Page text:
Listen… Don’t Kill Me! Seasonings and sauces are a tricky part of ketogenic diet foods, and this is something that we all use on a regular basis to add flavor to our food.
Let’s just look at some ‘everyday’ seasoning- onion powder has about 5.2 net carbs per tbsp as garlic powder has about 5.3 net carbs. Before Keto, I remember adding these two seasonings to EVERYTHING! Now, I barely even use them!
Sea salt is preferred over table salt, as it is usually mixed with powdered dextrose. Most pre-made spice mixes will have sugars added to them, so make sure you read the nutrition label beforehand to make sure you know what’s inside. If you have the choice, never include added sugar into your spice blends or food.
I’ve learned recently how to blend spices, it was a challenge going from premade to homemade spices because I wasn’t taught that growing up.
Below you’ll find some common herbs and spices that people use on a
ketogenic diet (In moderation):
- Cayenne Pepper
- Chili Powder
Typically speaking, the number of carbs in true spices are minimal, so you don’t have to drive yourself crazy with measuring and recording.
SAY NO TO SUGAR: Staying away from anything sweet tasting is the best bet – it will help curb your cravings to a minimal level, which essentially promotes success on the ketogenic diet.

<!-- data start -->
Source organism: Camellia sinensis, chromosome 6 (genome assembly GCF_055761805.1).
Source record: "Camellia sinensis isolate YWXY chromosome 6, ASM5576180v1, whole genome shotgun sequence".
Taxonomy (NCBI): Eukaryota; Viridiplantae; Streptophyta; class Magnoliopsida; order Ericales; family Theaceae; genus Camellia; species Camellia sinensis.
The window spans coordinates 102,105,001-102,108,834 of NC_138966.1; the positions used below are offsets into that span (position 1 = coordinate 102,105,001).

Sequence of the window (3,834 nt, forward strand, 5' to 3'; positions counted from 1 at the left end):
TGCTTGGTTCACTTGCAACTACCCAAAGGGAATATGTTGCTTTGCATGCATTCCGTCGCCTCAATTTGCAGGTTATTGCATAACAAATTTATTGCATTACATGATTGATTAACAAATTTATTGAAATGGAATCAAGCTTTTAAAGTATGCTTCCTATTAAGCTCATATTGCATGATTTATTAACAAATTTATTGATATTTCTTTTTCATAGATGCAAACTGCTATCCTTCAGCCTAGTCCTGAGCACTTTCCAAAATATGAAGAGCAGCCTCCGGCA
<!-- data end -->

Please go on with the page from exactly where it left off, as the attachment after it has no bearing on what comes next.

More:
When searching for sweeteners, try to go after liquid versions as they don’t have added binders (such as maltodextrin and dextrose). These are commonly found in blends like Splenda and can add up in carbs very, very quickly. For keto, you want to try to stick with lower glycemic index sweeteners.
- Stevia. One of the most common sugar substitutions. Incredibly sweet with no glycemic impact. The liquid form is preferred.
- Sucralose. A very easy, but very sweet substitution to sugar is a pure sweetener. Liquid versions are preferred.
- Erythritol. This is a great sugar substitution that has 0 glycemic impact. It’s special because it passes through our bodies undigested, and is excreted without absorbing the carbs.
- Monk fruit. This is a less common sweetener and usually used in combination with others. While somewhat rare, if you can find it, it makes a great balanced sweetener.
- Various blends. There are numerous brands on the market that combine these sweeteners in their ratios. Be careful and read the ingredients.